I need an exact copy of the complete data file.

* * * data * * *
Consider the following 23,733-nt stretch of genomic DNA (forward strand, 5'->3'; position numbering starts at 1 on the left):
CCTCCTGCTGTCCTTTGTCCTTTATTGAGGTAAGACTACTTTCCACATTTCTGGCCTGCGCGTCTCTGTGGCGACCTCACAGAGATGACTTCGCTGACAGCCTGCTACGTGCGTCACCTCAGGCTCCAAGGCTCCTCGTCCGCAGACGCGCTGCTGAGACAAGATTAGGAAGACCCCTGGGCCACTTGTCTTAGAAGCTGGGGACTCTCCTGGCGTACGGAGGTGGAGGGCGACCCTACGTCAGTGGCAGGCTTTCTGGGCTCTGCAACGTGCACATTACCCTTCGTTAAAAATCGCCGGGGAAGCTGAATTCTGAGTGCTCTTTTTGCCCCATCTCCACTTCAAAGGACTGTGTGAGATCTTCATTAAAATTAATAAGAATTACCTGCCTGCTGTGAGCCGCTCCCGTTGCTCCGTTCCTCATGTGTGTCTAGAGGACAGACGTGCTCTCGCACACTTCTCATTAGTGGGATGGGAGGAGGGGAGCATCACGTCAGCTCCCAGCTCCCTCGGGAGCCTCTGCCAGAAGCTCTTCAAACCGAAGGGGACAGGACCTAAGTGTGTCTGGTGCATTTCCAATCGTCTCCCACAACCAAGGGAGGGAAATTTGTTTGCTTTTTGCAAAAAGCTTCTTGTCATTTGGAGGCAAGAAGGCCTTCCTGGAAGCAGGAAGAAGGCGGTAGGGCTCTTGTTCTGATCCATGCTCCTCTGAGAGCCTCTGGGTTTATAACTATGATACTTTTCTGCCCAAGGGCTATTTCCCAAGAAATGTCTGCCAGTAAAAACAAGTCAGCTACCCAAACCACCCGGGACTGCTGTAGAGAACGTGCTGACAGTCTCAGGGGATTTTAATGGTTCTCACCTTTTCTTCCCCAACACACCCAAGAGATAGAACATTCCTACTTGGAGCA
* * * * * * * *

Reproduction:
Consider the following 23,733-nt stretch of genomic DNA (forward strand, 5'->3'; position numbering starts at 1 on the left):
CCTCCTGCTGTCCTTTGTCCTTTATTGAGGTAAGACTACTTTCCACATTTCTGGCCTGCGCGTCTCTGTGGCGACCTCACAGAGATGACTTCGCTGACAGCCTGCTACGTGCGTCACCTCAGGCTCCAAGGCTCCTCGTCCGCAGACGCGCTGCTGAGACAAGATTAGGAAGACCCCTGGGCCACTTGTCTTAGAAGCTGGGGACTCTCCTGGCGTACGGAGGTGGAGGGCGACCCTACGTCAGTGGCAGGCTTTCTGGGCTCTGCAACGTGCACATTACCCTTCGTTAAAAATCGCCGGGGAAGCTGAATTCTGAGTGCTCTTTTTGCCCCATCTCCACTTCAAAGGACTGTGTGAGATCTTCATTAAAATTAATAAGAATTACCTGCCTGCTGTGAGCCGCTCCCGTTGCTCCGTTCCTCATGTGTGTCTAGAGGACAGACGTGCTCTCGCACACTTCTCATTAGTGGGATGGGAGGAGGGGAGCATCACGTCAGCTCCCAGCTCCCTCGGGAGCCTCTGCCAGAAGCTCTTCAAACCGAAGGGGACAGGACCTAAGTGTGTCTGGTGCATTTCCAATCGTCTCCCACAACCAAGGGAGGGAAATTTGTTTGCTTTTTGCAAAAAGCTTCTTGTCATTTGGAGGCAAGAAGGCCTTCCTGGAAGCAGGAAGAAGGCGGTAGGGCTCTTGTTCTGATCCATGCTCCTCTGAGAGCCTCTGGGTTTATAACTATGATACTTTTCTGCCCAAGGGCTATTTCCCAAGAAATGTCTGCCAGTAAAAACAAGTCAGCTACCCAAACCACCCGGGACTGCTGTAGAGAACGTGCTGACAGTCTCAGGGGATTTTAATGGTTCTCACCTTTTCTTCCCCAACACACCCAAGAGATAGAACATTCCTACTTGGAGCA